Archive for April, 2010

My addition to the ongoing debate in the UK about the elections over at Free Rad!cals, this time to highlight the fact that counter-terrorism strategy appears to have fallen right off the table. It occurs to me that in fact, a similar point can be made about foreign policy in the debate. None of this is very inspiring for the future.

The Big Three Counter-Terrorism Strategies

Filed under: Terrorism, UK

Inspired by a post over at Kings of War which looked at the three big party’s defense proposals in their manifestos, I decided to perform a similar operation of the big three counter-terrorism proposals. As it turned out this was a pretty easy endeavor, given the almost complete absence of major shifts or proposals in any of them. To look at their respective proposals in alphabetical order:

Conservative
– ban Hizb-ut-Tahrir and “close down organizations which attempt to fund terrorism from the UK”
– create a new National Resilience Team for Homeland Security
– (I have to confess that I could not find this in their manifesto,
but the BBC seem to think it is) review “the controversial control orders system”

Labour
– “we will develop our PREVENT strategy to combat extremism.”

Liberal Democrats
– scrap control orders
– reduce pre-charge detention to 14 days
– allow intercepts in court, make greater use of post-charge questioning.

All three seem to suggest that the police should take the lead in counter-terrorism, and all condemn torture (the Libdems want to launch a “full judicial inquiry into allegations of British complicity in torture and state kidnapping”). Afghanistan features in all three as linking a foreign threat to a domestic threat, while Pakistan is of greatest apparent concern to Labour – though all are concerned with unstable states as a threat to domestic security. Al Qaeda is only mentioned specifically by Labour. Aside from Labour, none of the parties discuss the allegedly all-important Preventing Violent Extremism strategy (and even Labour merely refers to it as listed above, without giving any more detail). In the debates, the topic has come up even less, with it merely being referred to within the context of Afghanistan.

Now on the one hand, it is worth remembering that for the two parties not in power, they do not have access to all of the intel that the government does and thus are potentially preparing blind. But at the same time, it is surprising that in essence all of the main parties have failed to present in their party manifesto’s anything substantial to address the threat of terrorism.

There are, in my mind, two answers to this: they either think that it is not a problem (or agree with the current strategy approach aside from the small tweaks they offer) and have thus omitted it consciously, or they have no idea what to do. Either option, however, offers the conclusion that they have no fresh ideas about what can be done to address a problem that senior police officers, politicians and security agents believe will remain with us “for a generation” and for which the budget has trebled since Labour have been in power (according to their own figures cited in the manifesto).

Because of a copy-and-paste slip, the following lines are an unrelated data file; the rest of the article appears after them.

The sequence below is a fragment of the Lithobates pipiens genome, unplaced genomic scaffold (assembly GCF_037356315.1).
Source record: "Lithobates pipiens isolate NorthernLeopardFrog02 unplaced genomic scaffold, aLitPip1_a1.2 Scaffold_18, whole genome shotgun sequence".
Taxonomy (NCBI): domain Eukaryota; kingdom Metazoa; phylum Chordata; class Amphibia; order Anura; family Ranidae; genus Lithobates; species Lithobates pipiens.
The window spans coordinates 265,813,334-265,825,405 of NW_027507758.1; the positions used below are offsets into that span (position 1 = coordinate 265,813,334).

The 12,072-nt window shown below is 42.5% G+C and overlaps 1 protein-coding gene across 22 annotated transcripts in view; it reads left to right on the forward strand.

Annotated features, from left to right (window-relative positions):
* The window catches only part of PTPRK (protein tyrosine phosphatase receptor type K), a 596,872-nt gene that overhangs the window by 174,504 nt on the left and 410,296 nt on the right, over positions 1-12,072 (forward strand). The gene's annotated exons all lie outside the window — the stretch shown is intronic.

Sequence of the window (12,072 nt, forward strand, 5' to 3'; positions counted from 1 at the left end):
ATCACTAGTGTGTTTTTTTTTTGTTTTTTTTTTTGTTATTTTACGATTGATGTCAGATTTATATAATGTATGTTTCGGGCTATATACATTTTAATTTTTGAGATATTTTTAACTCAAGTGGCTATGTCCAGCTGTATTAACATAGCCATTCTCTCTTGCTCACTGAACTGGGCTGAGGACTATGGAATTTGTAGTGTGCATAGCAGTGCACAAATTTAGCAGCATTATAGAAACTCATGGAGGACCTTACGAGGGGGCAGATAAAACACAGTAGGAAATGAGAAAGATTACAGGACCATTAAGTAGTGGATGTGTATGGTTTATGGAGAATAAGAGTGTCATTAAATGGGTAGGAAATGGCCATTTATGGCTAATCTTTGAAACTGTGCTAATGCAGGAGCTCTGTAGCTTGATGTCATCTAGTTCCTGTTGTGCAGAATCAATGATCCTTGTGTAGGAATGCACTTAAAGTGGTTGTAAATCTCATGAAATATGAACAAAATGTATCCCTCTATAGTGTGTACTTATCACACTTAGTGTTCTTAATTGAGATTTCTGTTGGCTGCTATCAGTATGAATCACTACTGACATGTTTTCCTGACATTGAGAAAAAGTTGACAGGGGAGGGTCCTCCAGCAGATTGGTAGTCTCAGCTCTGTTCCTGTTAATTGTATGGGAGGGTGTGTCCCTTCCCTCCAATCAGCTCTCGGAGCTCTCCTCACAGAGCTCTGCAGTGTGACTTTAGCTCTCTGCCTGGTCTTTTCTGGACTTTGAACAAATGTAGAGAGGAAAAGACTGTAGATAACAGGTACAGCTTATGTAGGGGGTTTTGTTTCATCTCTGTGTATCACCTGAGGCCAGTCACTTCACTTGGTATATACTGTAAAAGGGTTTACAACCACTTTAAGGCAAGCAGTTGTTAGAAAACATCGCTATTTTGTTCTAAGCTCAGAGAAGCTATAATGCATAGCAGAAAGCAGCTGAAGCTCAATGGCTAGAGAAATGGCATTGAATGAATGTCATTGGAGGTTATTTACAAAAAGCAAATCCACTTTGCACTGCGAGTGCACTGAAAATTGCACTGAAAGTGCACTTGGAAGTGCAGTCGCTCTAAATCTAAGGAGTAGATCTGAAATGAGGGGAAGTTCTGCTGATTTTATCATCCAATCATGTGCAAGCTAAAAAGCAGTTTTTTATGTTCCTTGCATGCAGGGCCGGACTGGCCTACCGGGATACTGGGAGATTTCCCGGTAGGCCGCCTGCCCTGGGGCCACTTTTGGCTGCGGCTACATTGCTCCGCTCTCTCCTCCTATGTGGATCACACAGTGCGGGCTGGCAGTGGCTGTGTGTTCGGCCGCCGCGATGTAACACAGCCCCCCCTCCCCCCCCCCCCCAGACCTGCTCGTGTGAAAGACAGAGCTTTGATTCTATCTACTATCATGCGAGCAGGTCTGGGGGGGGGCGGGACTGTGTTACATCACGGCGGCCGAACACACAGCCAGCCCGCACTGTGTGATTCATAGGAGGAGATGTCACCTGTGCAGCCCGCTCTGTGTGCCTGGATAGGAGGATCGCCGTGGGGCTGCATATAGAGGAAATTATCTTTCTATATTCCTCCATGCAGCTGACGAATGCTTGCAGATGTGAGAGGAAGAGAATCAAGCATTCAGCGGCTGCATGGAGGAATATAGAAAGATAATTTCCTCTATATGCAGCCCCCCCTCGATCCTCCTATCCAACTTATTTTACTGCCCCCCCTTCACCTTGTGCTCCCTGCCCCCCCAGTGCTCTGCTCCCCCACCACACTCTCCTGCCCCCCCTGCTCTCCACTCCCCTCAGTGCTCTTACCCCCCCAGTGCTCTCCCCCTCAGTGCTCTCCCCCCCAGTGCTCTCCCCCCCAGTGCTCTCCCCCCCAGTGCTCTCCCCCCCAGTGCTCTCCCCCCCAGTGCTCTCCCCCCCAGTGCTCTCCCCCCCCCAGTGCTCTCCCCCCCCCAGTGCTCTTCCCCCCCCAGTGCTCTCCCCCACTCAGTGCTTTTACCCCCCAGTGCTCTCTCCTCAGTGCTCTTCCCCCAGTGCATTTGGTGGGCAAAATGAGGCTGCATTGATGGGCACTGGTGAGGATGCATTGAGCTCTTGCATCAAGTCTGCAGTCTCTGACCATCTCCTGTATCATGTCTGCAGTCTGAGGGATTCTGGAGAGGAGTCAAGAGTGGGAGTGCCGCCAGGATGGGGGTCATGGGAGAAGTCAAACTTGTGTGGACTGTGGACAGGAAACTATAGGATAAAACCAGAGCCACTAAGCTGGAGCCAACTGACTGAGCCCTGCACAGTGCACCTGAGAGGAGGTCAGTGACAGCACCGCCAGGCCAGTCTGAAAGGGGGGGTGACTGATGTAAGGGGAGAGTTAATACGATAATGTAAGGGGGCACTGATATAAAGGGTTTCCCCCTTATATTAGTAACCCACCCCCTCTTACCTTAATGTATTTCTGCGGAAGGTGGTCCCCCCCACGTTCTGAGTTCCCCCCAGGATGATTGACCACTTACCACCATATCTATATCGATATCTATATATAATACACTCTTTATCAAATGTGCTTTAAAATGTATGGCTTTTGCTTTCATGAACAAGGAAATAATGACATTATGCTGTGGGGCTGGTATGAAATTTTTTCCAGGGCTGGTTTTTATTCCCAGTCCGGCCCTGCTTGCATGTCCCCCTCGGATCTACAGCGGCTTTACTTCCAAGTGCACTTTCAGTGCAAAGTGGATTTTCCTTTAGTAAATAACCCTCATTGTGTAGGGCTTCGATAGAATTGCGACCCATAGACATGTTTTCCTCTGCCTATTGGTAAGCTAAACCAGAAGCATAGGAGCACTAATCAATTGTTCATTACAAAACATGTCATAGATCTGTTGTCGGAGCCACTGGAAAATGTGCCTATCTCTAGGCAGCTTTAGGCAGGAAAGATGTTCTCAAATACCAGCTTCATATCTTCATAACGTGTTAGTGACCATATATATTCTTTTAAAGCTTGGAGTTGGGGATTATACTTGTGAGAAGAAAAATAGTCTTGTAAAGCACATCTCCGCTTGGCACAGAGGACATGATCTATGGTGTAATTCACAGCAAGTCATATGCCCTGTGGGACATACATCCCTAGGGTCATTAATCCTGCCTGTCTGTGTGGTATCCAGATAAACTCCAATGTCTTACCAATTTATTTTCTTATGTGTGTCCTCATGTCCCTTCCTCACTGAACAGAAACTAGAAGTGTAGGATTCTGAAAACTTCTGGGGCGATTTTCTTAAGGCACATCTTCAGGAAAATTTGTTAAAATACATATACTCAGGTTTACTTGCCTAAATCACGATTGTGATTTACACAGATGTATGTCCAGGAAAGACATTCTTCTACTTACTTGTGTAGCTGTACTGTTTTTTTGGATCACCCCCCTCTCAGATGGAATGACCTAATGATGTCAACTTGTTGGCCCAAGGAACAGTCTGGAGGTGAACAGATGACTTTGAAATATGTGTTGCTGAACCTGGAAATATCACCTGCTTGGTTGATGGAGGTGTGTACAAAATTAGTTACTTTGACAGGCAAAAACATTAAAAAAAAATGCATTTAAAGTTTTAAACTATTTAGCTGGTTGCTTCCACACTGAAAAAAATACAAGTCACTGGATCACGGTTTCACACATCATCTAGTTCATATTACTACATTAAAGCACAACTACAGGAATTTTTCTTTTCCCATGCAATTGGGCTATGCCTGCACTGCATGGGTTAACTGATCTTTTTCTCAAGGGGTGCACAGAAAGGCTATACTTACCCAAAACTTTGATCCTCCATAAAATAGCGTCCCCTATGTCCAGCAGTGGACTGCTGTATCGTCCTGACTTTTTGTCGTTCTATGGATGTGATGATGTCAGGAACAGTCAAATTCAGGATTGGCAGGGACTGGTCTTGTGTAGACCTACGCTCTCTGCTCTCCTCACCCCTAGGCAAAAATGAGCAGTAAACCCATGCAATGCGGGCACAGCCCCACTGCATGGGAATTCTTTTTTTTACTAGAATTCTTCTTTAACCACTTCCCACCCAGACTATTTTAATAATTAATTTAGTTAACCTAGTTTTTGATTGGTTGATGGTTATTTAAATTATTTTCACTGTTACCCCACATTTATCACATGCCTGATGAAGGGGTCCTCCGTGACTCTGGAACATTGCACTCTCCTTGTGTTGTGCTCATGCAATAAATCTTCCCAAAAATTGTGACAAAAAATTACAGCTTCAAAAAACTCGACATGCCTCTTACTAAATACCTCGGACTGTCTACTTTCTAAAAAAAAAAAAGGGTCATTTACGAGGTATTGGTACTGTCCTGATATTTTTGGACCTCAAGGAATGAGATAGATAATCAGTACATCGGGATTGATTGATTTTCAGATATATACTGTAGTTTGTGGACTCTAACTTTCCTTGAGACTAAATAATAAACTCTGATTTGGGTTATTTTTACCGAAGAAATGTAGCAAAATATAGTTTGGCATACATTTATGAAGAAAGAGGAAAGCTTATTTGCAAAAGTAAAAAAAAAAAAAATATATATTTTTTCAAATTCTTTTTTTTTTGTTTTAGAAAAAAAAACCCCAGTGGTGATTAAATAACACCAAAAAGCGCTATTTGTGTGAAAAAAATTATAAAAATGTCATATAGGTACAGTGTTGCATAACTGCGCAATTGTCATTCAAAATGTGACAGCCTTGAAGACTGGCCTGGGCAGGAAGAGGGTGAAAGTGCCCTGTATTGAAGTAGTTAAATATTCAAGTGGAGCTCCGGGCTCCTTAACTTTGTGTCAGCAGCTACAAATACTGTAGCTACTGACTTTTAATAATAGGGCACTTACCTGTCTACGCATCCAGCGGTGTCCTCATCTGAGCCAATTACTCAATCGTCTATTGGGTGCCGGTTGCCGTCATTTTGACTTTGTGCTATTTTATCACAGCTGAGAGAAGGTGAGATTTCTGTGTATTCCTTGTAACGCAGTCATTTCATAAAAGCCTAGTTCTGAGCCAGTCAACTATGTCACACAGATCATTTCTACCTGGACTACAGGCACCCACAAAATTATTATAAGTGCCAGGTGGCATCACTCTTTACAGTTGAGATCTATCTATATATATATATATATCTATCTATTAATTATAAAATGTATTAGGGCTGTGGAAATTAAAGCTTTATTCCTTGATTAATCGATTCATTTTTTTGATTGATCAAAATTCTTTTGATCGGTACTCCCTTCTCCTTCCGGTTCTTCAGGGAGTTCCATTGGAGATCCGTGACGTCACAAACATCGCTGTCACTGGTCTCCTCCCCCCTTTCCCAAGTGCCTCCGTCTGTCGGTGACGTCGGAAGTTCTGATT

Of course, there is the possible conclusion that it is my personal fixation on the topic which is exaggerating the importance of its absence. Maybe in fact this is all a conscious effort to tone down the centrality or importance of counter-terrorism within the government’s duties, and thus maybe defuse some of the mythology around it. Still, if this is the really the case, then you would expect some greater acknowledgement of the choice given the fact that the government has been moving in the opposite direction, spreading counter-terrorism across an ever expanding number of agencies and departments.

To look at the specific proposals, the Liberal Democrat proposals seem most progressive, but at the same time, I wonder if they will not find themselves of a different view when they are in power and can see what I imagine is the intelligence that is bringing around the control order regime. Still, there is some substantial logic behind the premise that the government should prosecute or lift control orders and that the ongoing situation is not sustainable in the extended long term. If they are able to force the discussion about how to conclude this situation, then this is excellent news. In contrast, I remain unsure about the proposal to proscribe Hizb ut Tahrir. If it is implemented, I have a feeling it will merely increase the power and mystique of the organization with little substantial counter-terror benefit.

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My latest more journalistic contribution for HSToday, providing them with an update on the situation in the UK. The timings are a little mangled, but provides some summary of recent HMG documents on terrorism. Thanks to Tim Stevens at Ubiwar for providing some very helpful insights in interview.